An Aztec libertarian might urge, “Of course libertarianism has upshots for religious beliefs! It means you have to give up human sacrifice to Huitzilopochtli.”
 See Tjaden and Thoennes 2000 on the findings of the NIJ/CDC National Violence Against Women Survey in 1995-1996. Statistics on violence against women have been hotly contested, and some of these disputes have been taken up by libertarian authors such as Wendy McElroy. But most of the discussion has focused on the findings of a single study, Mary Koss’s 1985 study of sexual assault amongst college women (which found that one in four college-aged women had suffered at least one act of rape or attempted rape in her lifetime). I think the criticisms of Koss are largely unfounded, but in any case Tjaden and Thoennes surveyed a broader sample, using more detailed questions, and definitions substantially more conservative than Koss; see pp. 3-12 for a discussion of the survey methodology. Detailed explanation and defense of the NVAWS figures, and of related feminist research into the prevalence and nature of gender violence is, as they say, beyond the scope of this essay, but for an excellent discussion of Koss’s findings that raises many salient general points, see Warshaw 1994, which includes both an analysis of the findings and a concluding methodological discussion by Koss.
 Thus Susan Brownmiller writes that “Man’s discovery that his genitalia could serve as a weapon to generate fear must rank as one of the most important discoveries of prehistoric times, along with the use of fire and the first crude stone axe. From prehistoric times to the present, I believe, rape has played a critical function. It is nothing more or less than a conscious process of intimidation by which all men keep all women in a state of fear” (1975, 15). Libertarian critics often dismiss Brownmiller’s and similar analyses on the grounds that not all men are rapists and not all women are raped, but this badly misunderstands Brownmiller’s point. Brownmiller is concerned with the systemic role of rape, considered as a social fact that affects all men and all women, whether or not the particular man commits rape or the particular woman suffers it. The fact that rape is so prevalent—even more prevalent than Brownmiller realized in 1975—and the constraints that the threat of rape imposes on all women in ordinary life systematically structures the social relationships between men and women, as Brownmiller details throughout her book. Similar remarks could be made about other pervasive forms of violence against women, such as wife beating. The systemic violence of male dominance ought to be recognizable to libertarians as a politically coercive order, even though it is usually carried out in “society,” independently of the State apparatus; as Catharine MacKinnon writes, “Unlike the ways in which men systematically enslave, violate, dehumanize, and exterminate other men, expressing political inequalities among men, men’s forms of dominance over women have been accomplished socially as well as economically, prior to the operation of the law, without express state acts, often in intimate contexts, as everyday life” (1989, 161).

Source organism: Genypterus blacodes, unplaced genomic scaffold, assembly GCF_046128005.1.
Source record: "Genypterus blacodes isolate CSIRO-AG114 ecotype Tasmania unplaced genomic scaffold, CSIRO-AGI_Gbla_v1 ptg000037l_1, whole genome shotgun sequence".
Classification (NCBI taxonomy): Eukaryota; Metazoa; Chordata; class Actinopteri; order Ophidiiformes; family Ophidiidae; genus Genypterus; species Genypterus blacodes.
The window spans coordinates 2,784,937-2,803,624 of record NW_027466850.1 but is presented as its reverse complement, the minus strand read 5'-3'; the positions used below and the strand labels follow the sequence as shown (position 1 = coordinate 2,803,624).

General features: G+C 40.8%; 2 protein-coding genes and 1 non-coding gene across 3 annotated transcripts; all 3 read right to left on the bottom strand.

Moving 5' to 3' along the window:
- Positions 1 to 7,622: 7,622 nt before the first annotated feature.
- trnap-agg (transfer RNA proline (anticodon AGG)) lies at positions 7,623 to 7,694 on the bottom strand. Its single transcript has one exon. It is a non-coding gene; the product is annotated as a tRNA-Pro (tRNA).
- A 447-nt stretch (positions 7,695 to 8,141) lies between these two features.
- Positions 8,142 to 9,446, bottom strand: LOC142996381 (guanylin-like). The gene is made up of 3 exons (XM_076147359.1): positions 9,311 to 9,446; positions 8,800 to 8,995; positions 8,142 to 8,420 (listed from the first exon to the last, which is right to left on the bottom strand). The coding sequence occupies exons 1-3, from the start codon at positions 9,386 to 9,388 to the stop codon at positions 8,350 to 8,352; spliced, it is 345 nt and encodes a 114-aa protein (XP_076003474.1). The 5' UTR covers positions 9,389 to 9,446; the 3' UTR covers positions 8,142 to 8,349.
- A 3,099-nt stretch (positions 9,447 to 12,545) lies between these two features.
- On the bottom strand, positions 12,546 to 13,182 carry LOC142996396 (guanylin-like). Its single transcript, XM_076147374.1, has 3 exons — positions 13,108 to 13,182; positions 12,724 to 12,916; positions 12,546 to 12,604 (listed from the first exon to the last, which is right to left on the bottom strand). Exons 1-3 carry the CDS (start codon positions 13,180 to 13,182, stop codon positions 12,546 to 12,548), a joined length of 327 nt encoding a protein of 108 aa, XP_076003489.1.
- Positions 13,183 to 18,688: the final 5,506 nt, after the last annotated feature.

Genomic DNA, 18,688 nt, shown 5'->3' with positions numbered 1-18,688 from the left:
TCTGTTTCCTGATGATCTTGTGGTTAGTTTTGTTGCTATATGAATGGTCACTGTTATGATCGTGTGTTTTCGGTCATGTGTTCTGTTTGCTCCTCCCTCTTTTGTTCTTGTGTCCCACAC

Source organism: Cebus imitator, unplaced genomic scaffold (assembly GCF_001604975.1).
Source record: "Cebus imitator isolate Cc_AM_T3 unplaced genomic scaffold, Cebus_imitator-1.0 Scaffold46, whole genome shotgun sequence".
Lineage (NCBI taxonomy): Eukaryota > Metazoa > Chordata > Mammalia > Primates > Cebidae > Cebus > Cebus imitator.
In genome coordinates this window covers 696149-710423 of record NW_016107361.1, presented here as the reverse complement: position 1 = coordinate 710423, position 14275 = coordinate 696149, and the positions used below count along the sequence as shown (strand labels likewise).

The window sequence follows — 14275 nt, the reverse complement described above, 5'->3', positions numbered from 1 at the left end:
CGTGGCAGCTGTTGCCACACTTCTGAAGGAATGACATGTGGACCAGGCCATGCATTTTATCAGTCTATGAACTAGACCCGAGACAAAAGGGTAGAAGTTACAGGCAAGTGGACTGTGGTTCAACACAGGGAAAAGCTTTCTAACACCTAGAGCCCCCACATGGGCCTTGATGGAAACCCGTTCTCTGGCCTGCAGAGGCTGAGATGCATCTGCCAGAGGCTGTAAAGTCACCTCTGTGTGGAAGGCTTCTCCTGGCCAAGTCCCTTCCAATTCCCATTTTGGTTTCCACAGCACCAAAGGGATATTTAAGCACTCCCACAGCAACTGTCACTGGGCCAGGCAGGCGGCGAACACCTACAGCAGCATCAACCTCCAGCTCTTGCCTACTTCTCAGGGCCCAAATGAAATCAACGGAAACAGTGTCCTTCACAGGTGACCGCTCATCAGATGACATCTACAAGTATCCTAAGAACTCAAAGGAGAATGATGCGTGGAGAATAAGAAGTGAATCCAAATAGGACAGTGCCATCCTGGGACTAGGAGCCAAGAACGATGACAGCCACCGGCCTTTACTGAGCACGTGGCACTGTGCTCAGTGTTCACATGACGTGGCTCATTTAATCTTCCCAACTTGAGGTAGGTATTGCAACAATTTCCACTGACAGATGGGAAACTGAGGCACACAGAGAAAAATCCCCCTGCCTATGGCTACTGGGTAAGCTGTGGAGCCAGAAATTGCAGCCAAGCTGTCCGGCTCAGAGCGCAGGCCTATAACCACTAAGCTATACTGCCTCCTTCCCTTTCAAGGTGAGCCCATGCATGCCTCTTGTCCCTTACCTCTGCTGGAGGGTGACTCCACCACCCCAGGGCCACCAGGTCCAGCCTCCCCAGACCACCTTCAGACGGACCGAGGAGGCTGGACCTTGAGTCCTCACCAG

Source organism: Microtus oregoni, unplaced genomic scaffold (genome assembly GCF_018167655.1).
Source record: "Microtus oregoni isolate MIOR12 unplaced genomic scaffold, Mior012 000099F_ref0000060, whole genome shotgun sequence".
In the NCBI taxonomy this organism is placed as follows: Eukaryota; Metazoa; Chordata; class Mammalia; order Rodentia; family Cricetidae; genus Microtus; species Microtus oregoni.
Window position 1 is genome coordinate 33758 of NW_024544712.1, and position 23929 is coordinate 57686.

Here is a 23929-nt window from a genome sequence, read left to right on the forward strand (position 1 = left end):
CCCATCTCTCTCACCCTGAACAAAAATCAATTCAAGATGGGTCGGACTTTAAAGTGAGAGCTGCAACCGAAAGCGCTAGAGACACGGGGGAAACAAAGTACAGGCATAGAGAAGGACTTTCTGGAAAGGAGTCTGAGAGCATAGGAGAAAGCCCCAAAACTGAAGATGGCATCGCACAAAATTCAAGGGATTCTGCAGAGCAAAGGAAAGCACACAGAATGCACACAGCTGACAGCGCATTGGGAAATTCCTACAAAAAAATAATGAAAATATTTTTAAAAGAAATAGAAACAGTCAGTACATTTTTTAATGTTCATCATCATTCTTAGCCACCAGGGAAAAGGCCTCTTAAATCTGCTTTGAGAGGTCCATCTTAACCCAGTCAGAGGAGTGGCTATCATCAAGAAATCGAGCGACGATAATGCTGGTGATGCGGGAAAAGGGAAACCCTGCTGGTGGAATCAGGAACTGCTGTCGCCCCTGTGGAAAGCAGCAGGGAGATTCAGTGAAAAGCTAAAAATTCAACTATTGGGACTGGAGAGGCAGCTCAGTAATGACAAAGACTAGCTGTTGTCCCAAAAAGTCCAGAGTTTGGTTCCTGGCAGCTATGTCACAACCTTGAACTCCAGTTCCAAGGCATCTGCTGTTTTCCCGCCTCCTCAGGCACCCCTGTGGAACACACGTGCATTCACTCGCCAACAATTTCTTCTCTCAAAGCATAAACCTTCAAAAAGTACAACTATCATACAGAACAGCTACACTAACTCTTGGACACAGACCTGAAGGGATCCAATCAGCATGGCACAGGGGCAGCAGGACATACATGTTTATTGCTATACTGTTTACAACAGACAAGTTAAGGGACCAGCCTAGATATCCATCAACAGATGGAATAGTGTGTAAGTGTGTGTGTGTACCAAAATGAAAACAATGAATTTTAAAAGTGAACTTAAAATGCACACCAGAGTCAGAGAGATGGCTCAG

See Hanisch 1969/1978 for the original formulation of the idea that “the personal is political:” “So the reason I participate in these meetings is not to solve any personal problem. One of the first things we discover in these groups is that personal problems are political problems. There are no personal solutions at this time. There is only collective action for a collective solution.” It must be stressed that for Hanisch and other radical feminists, “collective action” and “political action” do not necessarily entail State action. The point is to recognize the conditions faced by individual women as expressions of an overarching system of social power, rather than sweeping it under the rug of the “private.” Cf. Johnson and Long 2005, §2.
 Perhaps that’s what Max Stirner believed.